There is a rhythm to life in Kansas. Fall is planting, winter is preparing and fixing, spring is praying for rain, summer is harvesting. Year after year this cycle repeats for hundreds of farmers whose livelihood is tied to a good wheat harvest.
It’s a life of intentionality.
If the farmer waited until winter to plant, it would be too late. The ground would be too hard.
If the farmer waited until summer to fix any broken machinery, it would be too late, the harvest would be missed.
By preparing themselves for the season ahead, they can put themselves in the best possible position to have a successful harvest. Good farmers learn to watch the weather, check humidity levels in the crop, and test their machinery so that they can be ready to go at a moments notice.
Good farming requires intentionality.
So too does good missional living.
Luke 9:51 tells us that, “As the time approached for him to be taken up to heaven, Jesus resolutely set out for Jerusalem.”
People are friends, not projects.
Here’s one thing that stands out to me in that verse: It was intentional. It wasn’t by chance, dumb luck, or a random coincidence that Jesus made it to Jerusalem in time for the Passover meal and the final showdown with death. It was a clear vision and purpose for Jesus, a part of his core identity, something that he just had to accomplish.
Jesus was always intentional, never impulsive. He remained clear and focused on what his goal was and stayed on that path.
We too have been called and created for something great. Within each of us is the capacity to bring life to those around us: sharing in community, advancing the Kingdom of God, and living a life of faith.
Here are three ways to practice intentionality in your mission:
This line of the movie Finding Nemo is a great principle for us to remember when it comes to people. As we work in our churches and neighborhoods to advance the Gospel, we would do well to recite, “People are friends, not projects.” By authentically engaging people and caring about who they are as people made in the image of God, we build up relational trust and give room for the Spirit to work. Then, when they are faced with times of crisis, they come to us as friends genuinely cared for, not hesitantly as a project to be ‘fixed.’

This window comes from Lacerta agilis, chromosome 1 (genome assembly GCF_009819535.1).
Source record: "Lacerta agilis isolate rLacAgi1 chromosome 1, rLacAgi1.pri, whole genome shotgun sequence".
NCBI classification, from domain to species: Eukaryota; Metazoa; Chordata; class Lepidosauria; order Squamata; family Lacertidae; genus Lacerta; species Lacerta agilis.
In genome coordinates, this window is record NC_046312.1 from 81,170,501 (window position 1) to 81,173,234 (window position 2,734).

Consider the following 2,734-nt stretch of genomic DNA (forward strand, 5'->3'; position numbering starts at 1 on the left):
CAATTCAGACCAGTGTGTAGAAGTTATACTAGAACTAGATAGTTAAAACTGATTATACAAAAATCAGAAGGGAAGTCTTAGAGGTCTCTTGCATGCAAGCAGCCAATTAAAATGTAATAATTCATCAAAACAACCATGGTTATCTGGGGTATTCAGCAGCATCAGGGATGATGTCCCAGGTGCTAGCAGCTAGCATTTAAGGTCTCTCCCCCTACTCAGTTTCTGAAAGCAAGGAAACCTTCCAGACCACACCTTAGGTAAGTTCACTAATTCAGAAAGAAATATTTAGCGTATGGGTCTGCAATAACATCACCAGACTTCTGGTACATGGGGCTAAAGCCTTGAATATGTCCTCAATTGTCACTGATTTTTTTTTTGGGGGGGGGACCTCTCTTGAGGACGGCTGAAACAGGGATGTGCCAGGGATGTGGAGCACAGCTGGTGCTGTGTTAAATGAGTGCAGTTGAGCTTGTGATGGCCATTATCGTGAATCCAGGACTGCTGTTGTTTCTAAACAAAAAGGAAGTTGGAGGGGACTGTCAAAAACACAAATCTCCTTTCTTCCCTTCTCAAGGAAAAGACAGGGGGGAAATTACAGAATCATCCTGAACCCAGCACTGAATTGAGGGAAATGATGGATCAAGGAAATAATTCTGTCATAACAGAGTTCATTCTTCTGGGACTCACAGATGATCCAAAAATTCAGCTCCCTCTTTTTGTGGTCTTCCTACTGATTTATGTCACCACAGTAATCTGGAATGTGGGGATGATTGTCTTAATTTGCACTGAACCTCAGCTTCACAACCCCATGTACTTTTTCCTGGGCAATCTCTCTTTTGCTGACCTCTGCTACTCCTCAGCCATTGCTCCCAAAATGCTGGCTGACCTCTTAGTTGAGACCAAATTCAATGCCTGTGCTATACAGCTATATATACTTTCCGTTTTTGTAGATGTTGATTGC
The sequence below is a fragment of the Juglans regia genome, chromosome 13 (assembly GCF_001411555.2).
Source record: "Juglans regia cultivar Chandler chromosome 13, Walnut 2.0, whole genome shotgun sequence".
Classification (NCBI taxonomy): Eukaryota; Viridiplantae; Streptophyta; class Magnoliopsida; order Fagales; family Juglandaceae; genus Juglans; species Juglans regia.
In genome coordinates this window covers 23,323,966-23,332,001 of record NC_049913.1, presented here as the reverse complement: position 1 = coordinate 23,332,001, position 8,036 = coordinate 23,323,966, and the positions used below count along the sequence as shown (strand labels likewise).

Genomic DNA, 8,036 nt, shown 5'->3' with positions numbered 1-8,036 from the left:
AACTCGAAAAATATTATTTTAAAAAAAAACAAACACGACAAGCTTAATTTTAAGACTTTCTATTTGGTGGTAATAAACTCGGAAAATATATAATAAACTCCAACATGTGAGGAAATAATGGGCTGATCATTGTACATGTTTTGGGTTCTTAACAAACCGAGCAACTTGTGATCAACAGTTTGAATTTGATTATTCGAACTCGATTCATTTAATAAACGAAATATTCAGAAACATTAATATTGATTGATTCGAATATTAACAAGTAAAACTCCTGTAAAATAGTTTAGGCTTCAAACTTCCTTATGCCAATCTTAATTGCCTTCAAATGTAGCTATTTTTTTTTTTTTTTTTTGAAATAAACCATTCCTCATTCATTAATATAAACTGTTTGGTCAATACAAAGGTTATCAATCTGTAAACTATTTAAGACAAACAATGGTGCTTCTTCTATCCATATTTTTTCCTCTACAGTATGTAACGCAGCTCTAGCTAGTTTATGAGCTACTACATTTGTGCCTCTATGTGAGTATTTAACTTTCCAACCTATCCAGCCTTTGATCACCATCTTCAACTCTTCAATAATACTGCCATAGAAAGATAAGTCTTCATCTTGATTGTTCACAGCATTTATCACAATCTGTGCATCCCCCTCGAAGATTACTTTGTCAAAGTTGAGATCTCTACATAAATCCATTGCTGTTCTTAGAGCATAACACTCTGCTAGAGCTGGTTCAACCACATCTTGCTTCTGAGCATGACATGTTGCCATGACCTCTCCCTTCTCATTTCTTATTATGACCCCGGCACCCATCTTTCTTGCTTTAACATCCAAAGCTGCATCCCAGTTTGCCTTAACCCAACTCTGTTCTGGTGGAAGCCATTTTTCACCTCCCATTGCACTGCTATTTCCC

Like farming, there are times in our relationships where we need to know what season it is. There are times for cultivating (clearing away our own busyness and craziness of life to prepare to receive someone new), times for planting (growing and nurturing friendships), and times for reaping (intentionally knowing when it’s time to share the Gospel). It’s a delicate balance to be sure, but far too often we ignore these three things all together and hope that people just come to faith because we are somehow ‘really nice to them.’
Jesus resolutely set out for Jerusalem. Like the Fidelity Investment commercials that teach us to just stay on the green line until retirement, Jesus stayed on his mission until it was completed. If we want to learn what a life on mission is like, we first need to be clear what that mission is. It’s helpful to ask questions like, “How have I sensed God shaping me for something great? What does the community around me need that I’m good at? What does God want from me at this time?” By being able to see and know our mission, it becomes easier to stay on the right track, by saying ‘yes’ to the projects that advance that mission, and ‘no’ to the ideas that are good, but not ours to own.
I recently returned on a trip from Kansas and saw the remnants of wheat harvest. One person said, “We will check again in the morning if we can cut. If so, we’ll be out there early.” An unusually wet summer has kept some farmers from being able to get into the fields during the normal time of mid-June. But they continuously checked and anticipated that today just ‘might be the day’ that they could get into their fields and reap a harvest that was ripe.
My prayer is that we have the same sort of eager expectation in our Kingdom relationships, observing our community and waiting for a chance to bless it with the Good News of Jesus. The good news for us is that intentionality can be learned and practiced, may we start before it’s too late.
Enter the Discussion: How do you practice missional intentionality? How are you engaging those around you?